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To my loved ones: by Anonymous on December 26th, 2011, 6:27 pm
..."to surrender one's consciousness by an inch, is to surrender one's consciousness in total. Either reason is an absolute to a mind or it is not -- and if it is not, there is no place to draw the line, no principle by which to draw it, no barrier faith cannot cross, no part of one's life faith cannot invade: one remains rational until and unless one's feelings decree otherwise." - Ayn Rand
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The best way to study human anatomy by Anonymous on August 8th, 2011, 8:14 am
Many of us feel that anatomy of human body is among the most challenging subject areas to understand. One of the primary causes behind this kind of thinking is that there's much to remember in the subject. It appears to be very hard to the learners. On top of that, the majority of the words are in latin, which the majority of us don't get. If you must study anatomy on your own, the issue is made worse much more. To make the procedure of learning simpler you should split it into 3 steps. As you try this the process of education becomes much easier and virtually hassle-free. Below are the 3 steps that can develop your understanding of human anatomy.

Look at human anatomy as a visual science:

Many of us understand effectively when they view the diagrams of subject of study. It truly is great if you can visit the science laboratory to review human anatomy first hand. Nevertheless it may be done quite possibly at your home. You shouldn't underrate the strength of visual images and animation....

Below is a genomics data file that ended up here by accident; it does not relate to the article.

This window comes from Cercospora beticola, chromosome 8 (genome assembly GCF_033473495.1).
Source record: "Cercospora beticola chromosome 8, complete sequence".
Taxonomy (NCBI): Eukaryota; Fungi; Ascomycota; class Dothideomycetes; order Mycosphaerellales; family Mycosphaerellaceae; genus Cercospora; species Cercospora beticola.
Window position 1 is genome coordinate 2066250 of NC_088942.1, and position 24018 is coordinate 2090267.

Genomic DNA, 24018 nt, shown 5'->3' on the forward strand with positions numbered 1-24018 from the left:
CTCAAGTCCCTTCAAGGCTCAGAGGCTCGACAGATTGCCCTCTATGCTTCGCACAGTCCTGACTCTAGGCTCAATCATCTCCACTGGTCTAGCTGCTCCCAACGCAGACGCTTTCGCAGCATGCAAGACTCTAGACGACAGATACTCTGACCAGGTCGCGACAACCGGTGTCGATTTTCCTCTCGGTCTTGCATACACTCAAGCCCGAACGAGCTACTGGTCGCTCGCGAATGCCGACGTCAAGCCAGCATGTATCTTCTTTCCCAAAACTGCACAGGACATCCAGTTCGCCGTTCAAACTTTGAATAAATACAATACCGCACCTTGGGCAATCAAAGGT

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0 by Fuqin on April 13th, 2010, 2:54 pm
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Philosophy Pet Peeves by Anonymous on June 17th, 2009, 10:43 pm
It never fails. Start discussing the possibility of objective morals and someone chimes in with the argument "I don't think there is objective right and wrong- lots of people have done horrible things in the name of good." This dense argument is peddled by philosophers and non-philosophers alike. Of course, this argument is an unsound one. I hardly deny that knowing those objective morals is difficult. However, our pet peeve argument presumes that there are no objective morals simply because people have been greviously wrong about their moral judgements. How is it that confusion implies non-existence? Even these folks presume objective morality the moment they say "People have done horrible things..." Honestly.

Zach
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Are paradoxes misunderstanding? by Anonymous on February 21st, 2010, 7:56 pm
I think I understand the endless midpoint dilemma of Zeno.
Some sums of infinitesmals finish with a small finite solution.
Even though there are an infinity of midpoints between one runner and
the one in front of him it is still possible for the lead runner to be
passed because the infinity of half way lengths add up to a finite
runner separation. This separation is eliminated by the chase runner
who crosses an infinity of separation midpoints.
Perhaps the same slicing of runner gaps can be applied to food.
If I have one pizza and divide it into an endless number of
slices I don't suddenly have more food than I can finish.
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